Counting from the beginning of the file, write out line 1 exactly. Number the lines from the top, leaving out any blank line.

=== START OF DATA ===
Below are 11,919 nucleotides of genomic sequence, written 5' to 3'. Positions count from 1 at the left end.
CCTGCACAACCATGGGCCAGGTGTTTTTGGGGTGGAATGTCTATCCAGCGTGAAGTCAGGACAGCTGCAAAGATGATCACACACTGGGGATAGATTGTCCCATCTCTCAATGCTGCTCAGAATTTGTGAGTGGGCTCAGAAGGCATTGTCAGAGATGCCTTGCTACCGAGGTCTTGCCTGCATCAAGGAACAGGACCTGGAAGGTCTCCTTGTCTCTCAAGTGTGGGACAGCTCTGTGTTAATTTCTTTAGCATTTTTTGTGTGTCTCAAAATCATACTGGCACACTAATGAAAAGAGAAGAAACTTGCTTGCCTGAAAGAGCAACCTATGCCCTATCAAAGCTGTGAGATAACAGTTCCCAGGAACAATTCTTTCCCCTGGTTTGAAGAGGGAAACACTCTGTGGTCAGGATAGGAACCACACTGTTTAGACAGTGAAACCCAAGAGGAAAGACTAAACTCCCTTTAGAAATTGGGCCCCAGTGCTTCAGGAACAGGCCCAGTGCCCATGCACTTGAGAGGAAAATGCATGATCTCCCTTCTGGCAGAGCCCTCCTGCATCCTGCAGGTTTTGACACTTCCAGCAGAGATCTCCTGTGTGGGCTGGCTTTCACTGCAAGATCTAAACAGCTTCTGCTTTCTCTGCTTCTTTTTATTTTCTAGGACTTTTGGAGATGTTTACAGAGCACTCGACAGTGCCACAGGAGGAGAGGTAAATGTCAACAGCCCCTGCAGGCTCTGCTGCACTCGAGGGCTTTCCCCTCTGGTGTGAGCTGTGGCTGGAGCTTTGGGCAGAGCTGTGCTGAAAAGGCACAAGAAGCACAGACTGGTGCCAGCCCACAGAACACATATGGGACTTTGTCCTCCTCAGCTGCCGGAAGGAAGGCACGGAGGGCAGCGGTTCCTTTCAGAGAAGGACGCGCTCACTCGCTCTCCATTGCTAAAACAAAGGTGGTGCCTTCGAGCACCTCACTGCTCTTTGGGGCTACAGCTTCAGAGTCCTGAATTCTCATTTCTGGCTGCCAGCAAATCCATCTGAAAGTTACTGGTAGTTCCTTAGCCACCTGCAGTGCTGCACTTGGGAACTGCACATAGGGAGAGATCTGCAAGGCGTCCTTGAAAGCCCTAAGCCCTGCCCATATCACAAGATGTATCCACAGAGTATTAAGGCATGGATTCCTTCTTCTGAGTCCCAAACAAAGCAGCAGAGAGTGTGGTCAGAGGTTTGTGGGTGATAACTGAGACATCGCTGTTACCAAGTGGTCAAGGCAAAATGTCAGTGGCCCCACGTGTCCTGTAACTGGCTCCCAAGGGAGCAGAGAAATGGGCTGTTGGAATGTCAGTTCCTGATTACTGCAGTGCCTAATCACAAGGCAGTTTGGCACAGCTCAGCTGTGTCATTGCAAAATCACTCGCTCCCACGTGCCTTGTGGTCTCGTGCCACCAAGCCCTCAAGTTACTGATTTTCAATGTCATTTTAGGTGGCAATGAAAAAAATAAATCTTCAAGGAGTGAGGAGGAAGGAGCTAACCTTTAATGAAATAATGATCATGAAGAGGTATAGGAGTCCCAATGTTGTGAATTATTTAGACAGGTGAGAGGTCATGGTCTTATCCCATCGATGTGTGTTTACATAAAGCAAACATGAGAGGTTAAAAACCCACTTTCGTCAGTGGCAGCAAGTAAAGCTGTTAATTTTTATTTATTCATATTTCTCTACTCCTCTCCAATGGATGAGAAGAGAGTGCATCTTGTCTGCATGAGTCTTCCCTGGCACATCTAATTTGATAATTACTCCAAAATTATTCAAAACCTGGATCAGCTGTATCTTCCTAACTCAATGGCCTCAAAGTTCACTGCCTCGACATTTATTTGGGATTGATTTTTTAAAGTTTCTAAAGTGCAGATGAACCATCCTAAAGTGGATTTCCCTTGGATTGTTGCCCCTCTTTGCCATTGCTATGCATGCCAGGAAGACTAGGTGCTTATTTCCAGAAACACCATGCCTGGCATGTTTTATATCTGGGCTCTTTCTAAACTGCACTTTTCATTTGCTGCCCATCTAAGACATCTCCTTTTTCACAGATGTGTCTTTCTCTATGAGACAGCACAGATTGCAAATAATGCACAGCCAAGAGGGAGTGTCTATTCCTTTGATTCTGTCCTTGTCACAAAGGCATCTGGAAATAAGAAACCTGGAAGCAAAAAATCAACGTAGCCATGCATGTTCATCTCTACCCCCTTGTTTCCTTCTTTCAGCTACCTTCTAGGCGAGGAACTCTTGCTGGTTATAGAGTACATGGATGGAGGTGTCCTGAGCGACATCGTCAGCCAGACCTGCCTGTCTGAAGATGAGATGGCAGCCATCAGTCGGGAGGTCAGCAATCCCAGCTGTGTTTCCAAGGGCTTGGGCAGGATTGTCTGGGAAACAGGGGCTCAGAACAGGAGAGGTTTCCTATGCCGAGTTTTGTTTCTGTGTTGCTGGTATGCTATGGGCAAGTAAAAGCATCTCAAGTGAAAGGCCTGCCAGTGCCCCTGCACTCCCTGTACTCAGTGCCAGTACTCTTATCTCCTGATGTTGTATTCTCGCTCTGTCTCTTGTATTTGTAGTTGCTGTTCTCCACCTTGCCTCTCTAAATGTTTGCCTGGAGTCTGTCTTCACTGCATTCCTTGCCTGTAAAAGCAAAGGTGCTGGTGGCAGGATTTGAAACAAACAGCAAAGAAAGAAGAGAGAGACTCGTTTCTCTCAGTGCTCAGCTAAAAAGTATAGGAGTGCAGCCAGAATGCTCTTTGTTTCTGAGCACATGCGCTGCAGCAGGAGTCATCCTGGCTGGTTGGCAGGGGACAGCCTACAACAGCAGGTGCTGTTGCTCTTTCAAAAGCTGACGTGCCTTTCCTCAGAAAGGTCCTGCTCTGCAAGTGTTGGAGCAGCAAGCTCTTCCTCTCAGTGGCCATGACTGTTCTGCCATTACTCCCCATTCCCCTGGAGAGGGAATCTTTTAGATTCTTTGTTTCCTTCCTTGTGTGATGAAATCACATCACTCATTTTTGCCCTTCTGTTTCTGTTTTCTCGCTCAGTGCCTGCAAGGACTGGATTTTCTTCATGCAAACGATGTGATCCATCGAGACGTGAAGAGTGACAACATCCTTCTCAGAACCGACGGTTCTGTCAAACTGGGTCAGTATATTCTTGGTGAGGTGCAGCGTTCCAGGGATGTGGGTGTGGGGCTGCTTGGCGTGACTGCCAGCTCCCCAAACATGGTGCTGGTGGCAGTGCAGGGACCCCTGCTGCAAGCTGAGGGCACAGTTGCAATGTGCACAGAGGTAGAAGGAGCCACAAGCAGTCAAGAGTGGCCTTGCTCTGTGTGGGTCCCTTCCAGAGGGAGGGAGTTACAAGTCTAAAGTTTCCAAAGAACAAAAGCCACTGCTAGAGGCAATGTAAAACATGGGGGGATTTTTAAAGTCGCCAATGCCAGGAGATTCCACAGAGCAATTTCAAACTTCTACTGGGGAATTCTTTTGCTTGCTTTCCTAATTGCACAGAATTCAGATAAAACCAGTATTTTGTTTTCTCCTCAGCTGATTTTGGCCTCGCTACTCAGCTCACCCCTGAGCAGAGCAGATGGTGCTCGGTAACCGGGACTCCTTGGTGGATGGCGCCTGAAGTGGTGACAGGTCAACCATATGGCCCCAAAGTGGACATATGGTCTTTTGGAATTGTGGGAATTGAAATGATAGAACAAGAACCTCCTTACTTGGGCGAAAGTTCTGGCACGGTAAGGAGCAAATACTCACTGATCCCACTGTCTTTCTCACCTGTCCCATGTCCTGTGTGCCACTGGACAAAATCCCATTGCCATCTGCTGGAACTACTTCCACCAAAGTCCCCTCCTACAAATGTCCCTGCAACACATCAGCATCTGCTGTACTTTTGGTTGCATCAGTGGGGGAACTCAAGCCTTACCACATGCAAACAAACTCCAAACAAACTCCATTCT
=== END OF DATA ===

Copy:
Below are 11,919 nucleotides of genomic sequence, written 5' to 3'. Positions count from 1 at the left end.